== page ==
In 1991, millions of people tuned in to CNN to observe a real life and death drama played out in the cities and deserts of Iraq. For the United States, the war was more or less a display of power and a preservation of economic interest. Nobody was to ever hear of the mishaps and foul-ups of the war. In many eyes the war was seen as a chance to boost American spirit and make the government look empowered. Director Edward Zwick and writer Patrick Shane Duncan snatched onto this notion and expounded on it in their movie Courage Under Fire. Through its superb acting, successful plot, structure, and filming perfection, the movie becomes a powerful and brilliant examination of the consequences of guilt and responsibility, and the meaning of absolute truth.
Courage Under Fire was the first Gulf War movie to hit American theaters. It is a movie that steers clear of the typical type set of the war film genre. Movies like Platoon and Apocalypse Now took us into the heart of the savagery of war and its torment upon the individual. Courage Under Fire contrasts greatly with these movies by showing that acts of valor do not necessarily result from the savageness of the battlefield. The real subject of the film is not a specific war, but the military ethos and its effect on many individuals.
The movie begins as many war films have, on the battlefield. Lieutenant Colonel Nat Serling (Denzel Washington) finds himself in an impossible situation, under heavy attack at night in the middle of the Iraqi desert. He is being assaulted by the Iraqis and in an instant loses his long time friend to the horror of "friendly fire.'; He has ordered his crew to fire on another American tank under his command. Back home, the government is eagerly searching for Gulf War heroes and as a result, Serling is decorated for his bravery; yet, deep inside, he really knows that it is all a sham. He is drowned in his medals and awards and handed a desk job in the Pentagon, all to keep him quiet. Serling becomes intensely burdened by his guilt. He has become an alcoholic, his marriage is falling apart, and the government, which is covering up the incident, has not offered a means to assuage his battered conscience.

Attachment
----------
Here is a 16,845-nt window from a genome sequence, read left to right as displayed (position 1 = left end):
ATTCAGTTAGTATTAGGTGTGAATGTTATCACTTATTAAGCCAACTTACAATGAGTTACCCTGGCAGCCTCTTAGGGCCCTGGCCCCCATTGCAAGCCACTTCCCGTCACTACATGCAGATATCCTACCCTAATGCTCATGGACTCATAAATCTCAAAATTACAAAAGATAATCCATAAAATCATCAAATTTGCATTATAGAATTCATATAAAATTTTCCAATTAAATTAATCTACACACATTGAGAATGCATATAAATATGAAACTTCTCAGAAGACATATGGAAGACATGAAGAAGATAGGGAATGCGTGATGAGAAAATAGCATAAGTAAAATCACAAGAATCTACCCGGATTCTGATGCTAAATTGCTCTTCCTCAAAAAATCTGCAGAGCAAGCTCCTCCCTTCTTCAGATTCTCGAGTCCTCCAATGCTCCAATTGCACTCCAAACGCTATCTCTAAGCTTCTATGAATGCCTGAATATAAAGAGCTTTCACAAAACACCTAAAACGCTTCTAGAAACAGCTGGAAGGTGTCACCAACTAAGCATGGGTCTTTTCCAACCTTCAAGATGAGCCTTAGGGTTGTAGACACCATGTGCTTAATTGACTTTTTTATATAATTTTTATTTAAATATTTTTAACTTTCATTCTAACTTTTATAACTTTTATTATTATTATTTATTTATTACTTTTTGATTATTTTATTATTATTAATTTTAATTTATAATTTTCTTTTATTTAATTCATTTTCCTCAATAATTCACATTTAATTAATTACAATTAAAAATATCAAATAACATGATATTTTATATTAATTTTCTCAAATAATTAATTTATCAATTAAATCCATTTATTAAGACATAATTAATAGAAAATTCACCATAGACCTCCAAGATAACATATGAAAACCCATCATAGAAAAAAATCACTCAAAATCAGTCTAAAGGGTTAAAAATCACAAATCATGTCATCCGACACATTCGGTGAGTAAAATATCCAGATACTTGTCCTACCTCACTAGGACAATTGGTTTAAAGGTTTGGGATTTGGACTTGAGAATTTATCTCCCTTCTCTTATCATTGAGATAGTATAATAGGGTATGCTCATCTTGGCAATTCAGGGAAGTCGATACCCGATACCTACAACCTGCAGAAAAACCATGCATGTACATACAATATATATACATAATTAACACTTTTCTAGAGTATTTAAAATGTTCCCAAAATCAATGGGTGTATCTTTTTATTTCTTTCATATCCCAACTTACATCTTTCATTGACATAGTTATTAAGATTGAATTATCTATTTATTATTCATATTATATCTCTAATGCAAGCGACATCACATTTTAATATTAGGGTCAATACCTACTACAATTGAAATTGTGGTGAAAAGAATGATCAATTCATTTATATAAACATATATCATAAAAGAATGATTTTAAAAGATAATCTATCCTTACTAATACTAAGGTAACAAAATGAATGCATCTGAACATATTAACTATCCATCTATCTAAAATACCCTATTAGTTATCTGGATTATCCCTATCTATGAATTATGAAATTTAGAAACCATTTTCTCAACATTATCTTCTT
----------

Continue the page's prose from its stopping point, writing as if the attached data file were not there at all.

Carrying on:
Serling's very first assignment is to determine whether or not a female officer, Capitan Karen Walden (Meg Ryan) is a deserving posthu...
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...ne flawlessly. The set was extensive, to say the least, with large battlefields and too many different locations to count. Each set was perfectly constructed and everything was realistic. Through this realism, the movie made sure that each individual watching the movie became engrossed in the storyline and the overall atmosphere. Movies that fail to do this are never taken seriously. The costumes and dialogue were also done without a flaw. Everybody looked as though they belonged in the movie and the uniforms all seemed as though they had been hand delivered by the U.S. Army. The music was a presence but certainly did not make or break the movie. It was just an average performance by James Horner.
Overall, this is a very strong movie that makes a powerful statement about the U.S. government and its actions during the Persian Gulf War. Courage Under Fire is an astoundingly intelligent and well-produced film. I would most certainly recommend this film to the mature and experienced moviegoer who is looking for something different in their viewing experience. It is a story about honor, bravery and the truth with a mystery nestled inside. Overall a 3 1/2 Star accomplishment!
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